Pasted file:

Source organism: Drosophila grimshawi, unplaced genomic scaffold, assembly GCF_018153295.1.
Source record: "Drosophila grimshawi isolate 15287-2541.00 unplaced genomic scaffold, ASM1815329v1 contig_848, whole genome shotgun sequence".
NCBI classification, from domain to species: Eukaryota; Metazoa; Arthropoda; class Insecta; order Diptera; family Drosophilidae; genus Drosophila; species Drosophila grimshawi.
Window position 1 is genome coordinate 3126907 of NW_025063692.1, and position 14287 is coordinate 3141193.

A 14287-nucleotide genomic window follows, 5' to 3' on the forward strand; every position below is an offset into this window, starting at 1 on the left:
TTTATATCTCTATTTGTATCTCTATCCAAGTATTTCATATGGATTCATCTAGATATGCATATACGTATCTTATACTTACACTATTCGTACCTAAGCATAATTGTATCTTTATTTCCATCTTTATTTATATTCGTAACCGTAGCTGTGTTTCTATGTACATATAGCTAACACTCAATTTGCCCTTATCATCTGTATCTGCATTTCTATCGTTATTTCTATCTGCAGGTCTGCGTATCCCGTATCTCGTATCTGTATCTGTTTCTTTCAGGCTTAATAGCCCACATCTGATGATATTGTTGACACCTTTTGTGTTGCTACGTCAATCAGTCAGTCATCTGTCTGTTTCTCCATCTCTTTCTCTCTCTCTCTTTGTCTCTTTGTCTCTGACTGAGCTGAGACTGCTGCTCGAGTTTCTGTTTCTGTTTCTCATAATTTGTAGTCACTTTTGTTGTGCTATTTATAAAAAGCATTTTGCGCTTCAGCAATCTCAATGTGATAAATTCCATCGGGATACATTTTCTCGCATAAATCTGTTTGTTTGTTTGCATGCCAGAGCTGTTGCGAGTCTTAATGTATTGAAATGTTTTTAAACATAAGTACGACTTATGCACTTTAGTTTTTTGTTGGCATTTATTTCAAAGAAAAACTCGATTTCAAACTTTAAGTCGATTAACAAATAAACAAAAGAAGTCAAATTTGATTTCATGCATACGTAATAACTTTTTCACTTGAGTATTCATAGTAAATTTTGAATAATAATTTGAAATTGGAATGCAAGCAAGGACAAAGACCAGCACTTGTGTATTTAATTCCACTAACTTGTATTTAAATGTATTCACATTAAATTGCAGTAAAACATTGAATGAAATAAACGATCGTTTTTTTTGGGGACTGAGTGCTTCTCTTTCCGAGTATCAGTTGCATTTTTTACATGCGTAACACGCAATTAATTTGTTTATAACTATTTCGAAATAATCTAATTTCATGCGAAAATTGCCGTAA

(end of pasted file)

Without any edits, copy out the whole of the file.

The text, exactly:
Source organism: Drosophila grimshawi, unplaced genomic scaffold, assembly GCF_018153295.1.
Source record: "Drosophila grimshawi isolate 15287-2541.00 unplaced genomic scaffold, ASM1815329v1 contig_848, whole genome shotgun sequence".
NCBI classification, from domain to species: Eukaryota; Metazoa; Arthropoda; class Insecta; order Diptera; family Drosophilidae; genus Drosophila; species Drosophila grimshawi.
Window position 1 is genome coordinate 3126907 of NW_025063692.1, and position 14287 is coordinate 3141193.

A 14287-nucleotide genomic window follows, 5' to 3' on the forward strand; every position below is an offset into this window, starting at 1 on the left:
TTTATATCTCTATTTGTATCTCTATCCAAGTATTTCATATGGATTCATCTAGATATGCATATACGTATCTTATACTTACACTATTCGTACCTAAGCATAATTGTATCTTTATTTCCATCTTTATTTATATTCGTAACCGTAGCTGTGTTTCTATGTACATATAGCTAACACTCAATTTGCCCTTATCATCTGTATCTGCATTTCTATCGTTATTTCTATCTGCAGGTCTGCGTATCCCGTATCTCGTATCTGTATCTGTTTCTTTCAGGCTTAATAGCCCACATCTGATGATATTGTTGACACCTTTTGTGTTGCTACGTCAATCAGTCAGTCATCTGTCTGTTTCTCCATCTCTTTCTCTCTCTCTCTTTGTCTCTTTGTCTCTGACTGAGCTGAGACTGCTGCTCGAGTTTCTGTTTCTGTTTCTCATAATTTGTAGTCACTTTTGTTGTGCTATTTATAAAAAGCATTTTGCGCTTCAGCAATCTCAATGTGATAAATTCCATCGGGATACATTTTCTCGCATAAATCTGTTTGTTTGTTTGCATGCCAGAGCTGTTGCGAGTCTTAATGTATTGAAATGTTTTTAAACATAAGTACGACTTATGCACTTTAGTTTTTTGTTGGCATTTATTTCAAAGAAAAACTCGATTTCAAACTTTAAGTCGATTAACAAATAAACAAAAGAAGTCAAATTTGATTTCATGCATACGTAATAACTTTTTCACTTGAGTATTCATAGTAAATTTTGAATAATAATTTGAAATTGGAATGCAAGCAAGGACAAAGACCAGCACTTGTGTATTTAATTCCACTAACTTGTATTTAAATGTATTCACATTAAATTGCAGTAAAACATTGAATGAAATAAACGATCGTTTTTTTTGGGGACTGAGTGCTTCTCTTTCCGAGTATCAGTTGCATTTTTTACATGCGTAACACGCAATTAATTTGTTTATAACTATTTCGAAATAATCTAATTTCATGCGAAAATTGCCGTAA